EOSC 450

Potential Fields in Earth and Planetary Sciences

Course Overview

Lecture Notes

Problem Sets

0.  Overview notes from first class

A.  Introduction to potential theory

1. Introductory material:  fields, potential, Laplace's equation, harmonic functions, delta-functions

2. Mathematical background:  Green's Functions, Helmholtz Theorem, Green's Identities

* additional notes on an application of Gauss's Law

4. Introduction to magnetics

* Magnetic potential (vector and scalar) and magnetic induction (Blakeley, ch. 4)

* Magnetization (Blakeley, ch. 5)

* Magnetic susceptibility of rocks

* Magnetics:  A few forward problems

B.  Overview of tools needed

1. Fourier Transforms

* Summary notes from Doug Oldenburg via Mark Jellinek.

* Some additional notes with pictures....

* MATLAB code:

- Catherine Johnson's demo script

- The Never-Lose-This-Because-It's-The-How-To Matlab script based on

http://blogs.uoregon.edu/seis/wiki/unpacking-the-matlab-fft/

2. Solutions to Laplace's equation

3. Upward/downward continuation - example using martian magnetic field - slides

* In-class exercise and the coeffiecients you need.

C.  Gravity, isostacy and flexure

1. Global Gravity - Reference Surfaces and Summary Notes

2. J2; Moments of Inertia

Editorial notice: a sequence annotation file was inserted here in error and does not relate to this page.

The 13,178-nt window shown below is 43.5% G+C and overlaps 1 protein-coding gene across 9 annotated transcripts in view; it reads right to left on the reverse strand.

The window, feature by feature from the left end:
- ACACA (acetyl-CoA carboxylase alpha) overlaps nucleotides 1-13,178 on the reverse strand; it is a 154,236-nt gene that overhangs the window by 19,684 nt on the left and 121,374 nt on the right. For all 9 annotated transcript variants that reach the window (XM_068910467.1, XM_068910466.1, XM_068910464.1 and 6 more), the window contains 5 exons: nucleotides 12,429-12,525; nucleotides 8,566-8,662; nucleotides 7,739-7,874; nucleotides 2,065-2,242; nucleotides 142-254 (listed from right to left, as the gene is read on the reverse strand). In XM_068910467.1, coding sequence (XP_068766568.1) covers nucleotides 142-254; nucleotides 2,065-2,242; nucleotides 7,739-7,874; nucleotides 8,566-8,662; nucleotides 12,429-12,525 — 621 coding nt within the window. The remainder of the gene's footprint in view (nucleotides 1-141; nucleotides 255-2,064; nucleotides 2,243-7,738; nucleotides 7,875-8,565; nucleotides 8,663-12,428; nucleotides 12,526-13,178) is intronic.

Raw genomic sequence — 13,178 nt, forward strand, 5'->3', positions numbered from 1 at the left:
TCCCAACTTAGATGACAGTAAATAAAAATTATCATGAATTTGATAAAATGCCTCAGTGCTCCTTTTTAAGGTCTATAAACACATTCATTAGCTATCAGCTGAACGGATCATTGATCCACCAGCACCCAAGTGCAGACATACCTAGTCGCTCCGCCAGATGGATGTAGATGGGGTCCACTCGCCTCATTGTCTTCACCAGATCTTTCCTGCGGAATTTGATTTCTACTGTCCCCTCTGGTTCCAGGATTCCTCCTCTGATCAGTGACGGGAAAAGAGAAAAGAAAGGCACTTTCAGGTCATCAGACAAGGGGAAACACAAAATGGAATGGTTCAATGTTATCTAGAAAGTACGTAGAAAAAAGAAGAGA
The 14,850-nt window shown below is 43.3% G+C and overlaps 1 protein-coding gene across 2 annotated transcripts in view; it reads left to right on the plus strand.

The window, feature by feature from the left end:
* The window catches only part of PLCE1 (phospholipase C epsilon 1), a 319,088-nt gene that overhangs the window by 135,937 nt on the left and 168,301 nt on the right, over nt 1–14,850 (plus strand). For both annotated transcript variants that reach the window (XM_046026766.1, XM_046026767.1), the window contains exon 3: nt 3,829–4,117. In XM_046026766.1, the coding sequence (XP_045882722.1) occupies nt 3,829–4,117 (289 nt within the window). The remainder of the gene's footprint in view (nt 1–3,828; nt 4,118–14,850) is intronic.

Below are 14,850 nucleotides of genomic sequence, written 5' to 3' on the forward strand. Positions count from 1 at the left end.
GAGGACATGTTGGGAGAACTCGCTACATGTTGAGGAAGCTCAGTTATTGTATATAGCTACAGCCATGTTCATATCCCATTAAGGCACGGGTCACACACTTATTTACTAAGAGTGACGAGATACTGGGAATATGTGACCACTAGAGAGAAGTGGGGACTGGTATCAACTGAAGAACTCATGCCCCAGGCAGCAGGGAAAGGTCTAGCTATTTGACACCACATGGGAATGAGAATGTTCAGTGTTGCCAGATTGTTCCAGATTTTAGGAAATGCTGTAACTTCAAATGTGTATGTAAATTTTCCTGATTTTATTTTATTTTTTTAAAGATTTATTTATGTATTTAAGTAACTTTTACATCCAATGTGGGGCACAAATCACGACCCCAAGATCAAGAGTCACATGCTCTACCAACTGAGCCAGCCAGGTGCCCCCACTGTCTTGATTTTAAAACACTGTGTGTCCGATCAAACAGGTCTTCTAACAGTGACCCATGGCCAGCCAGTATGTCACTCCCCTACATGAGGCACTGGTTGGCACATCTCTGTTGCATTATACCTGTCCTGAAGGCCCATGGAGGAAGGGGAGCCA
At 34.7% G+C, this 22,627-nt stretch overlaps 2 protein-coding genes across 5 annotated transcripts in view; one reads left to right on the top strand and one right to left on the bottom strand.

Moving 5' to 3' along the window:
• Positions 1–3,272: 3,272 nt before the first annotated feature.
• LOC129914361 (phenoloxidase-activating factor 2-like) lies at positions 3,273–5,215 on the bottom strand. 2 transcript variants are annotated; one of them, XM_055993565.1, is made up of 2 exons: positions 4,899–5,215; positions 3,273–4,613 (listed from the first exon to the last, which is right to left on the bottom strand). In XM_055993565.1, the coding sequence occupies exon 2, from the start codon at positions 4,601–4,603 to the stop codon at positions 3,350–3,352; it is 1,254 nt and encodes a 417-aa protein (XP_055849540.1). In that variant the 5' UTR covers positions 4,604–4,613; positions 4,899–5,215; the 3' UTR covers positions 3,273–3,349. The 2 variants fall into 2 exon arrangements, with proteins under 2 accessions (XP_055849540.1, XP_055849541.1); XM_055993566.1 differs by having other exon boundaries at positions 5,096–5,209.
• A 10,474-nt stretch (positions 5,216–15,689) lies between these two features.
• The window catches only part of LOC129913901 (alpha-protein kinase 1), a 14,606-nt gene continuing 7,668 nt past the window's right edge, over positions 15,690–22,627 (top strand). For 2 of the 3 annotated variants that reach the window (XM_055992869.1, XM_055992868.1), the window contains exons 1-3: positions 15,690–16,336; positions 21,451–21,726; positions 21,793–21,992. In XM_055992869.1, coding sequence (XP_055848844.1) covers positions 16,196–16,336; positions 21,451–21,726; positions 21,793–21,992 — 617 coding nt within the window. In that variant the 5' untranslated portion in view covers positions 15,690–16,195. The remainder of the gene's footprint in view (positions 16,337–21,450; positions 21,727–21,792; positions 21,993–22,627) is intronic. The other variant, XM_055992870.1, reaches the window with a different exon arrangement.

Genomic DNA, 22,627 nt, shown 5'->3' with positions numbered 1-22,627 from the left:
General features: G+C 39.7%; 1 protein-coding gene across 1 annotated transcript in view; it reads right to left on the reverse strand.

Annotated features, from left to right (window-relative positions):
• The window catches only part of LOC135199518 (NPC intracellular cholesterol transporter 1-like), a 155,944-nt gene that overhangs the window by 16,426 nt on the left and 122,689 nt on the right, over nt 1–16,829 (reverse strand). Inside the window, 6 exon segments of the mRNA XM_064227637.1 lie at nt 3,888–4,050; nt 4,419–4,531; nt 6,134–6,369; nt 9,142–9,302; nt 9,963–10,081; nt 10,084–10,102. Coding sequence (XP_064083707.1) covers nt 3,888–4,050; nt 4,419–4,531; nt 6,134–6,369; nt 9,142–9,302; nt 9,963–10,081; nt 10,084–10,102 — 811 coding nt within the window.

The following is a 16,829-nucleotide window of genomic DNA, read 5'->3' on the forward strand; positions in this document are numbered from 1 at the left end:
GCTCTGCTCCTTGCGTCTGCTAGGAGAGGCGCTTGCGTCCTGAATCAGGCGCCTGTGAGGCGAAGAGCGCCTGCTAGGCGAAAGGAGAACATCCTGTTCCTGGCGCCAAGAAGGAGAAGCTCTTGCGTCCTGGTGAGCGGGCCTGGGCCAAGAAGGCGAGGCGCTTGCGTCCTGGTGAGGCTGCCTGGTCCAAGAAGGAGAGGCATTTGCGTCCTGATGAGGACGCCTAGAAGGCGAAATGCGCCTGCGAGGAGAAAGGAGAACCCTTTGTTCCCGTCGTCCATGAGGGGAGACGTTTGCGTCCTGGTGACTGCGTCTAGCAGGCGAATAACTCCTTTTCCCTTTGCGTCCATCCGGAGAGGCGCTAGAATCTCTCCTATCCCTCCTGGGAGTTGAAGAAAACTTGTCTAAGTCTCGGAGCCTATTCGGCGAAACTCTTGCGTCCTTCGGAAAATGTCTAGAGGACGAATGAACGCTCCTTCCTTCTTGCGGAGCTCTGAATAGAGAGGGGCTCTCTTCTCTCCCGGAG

4. Isostacy and slides from Catherine Johnson

5. Flexure

D.  Magnetic fields and magnetization

1. Global planetary magnetic fields

2. Marine magnetic anomalies

Potential theory is used widely to analyze problems involving gravity, magnetics, heat and fluid flow. Applications of potential methods in the Earth, ocean, atmospheric and planetary sciences are include geophysical exploration, satellite altimetry, the mechanical properties of planetary lithospheres, the structure and secular variation of the Earth's magnetic field, the magnetic fields of other solar system planetary bodies, flow in the atmosphere, flow of groundwater, Milankovitch cycles (orbitally-forced ice ages), and the tidal triggering of earthquakes and moonquakes. In this class we will develop the theory of potential methods, along with the essential tools needed to analyze real data sets. We will address selected topics in class, as homework problems and in final projects.

Essential Course Information: (subject to change)  Overview / Assessment etc

Course Schedule:  Week-by-week.  Note that this is subject to change (including due dates for assignments and quizzes) at the discretion of the instructor.  Upcoming deadlines will be announced in class or/and via email.

Meeting Times / Location:  Tu/Th 2:00-3:30 pm, EOS Main 105

Instructor

EOS-M 302

TA

Megan Russell

mrussell@eoas.ubc.ca

EOS-M 302

General advice for doing problem sets successfully

2. Gravity inside planets

3. Magnetic field modeling I: Dipoles.  You'll need the problem set, magdip.m and dipm2b.m

4. Fourier transforms:  review and MATLAB implementation.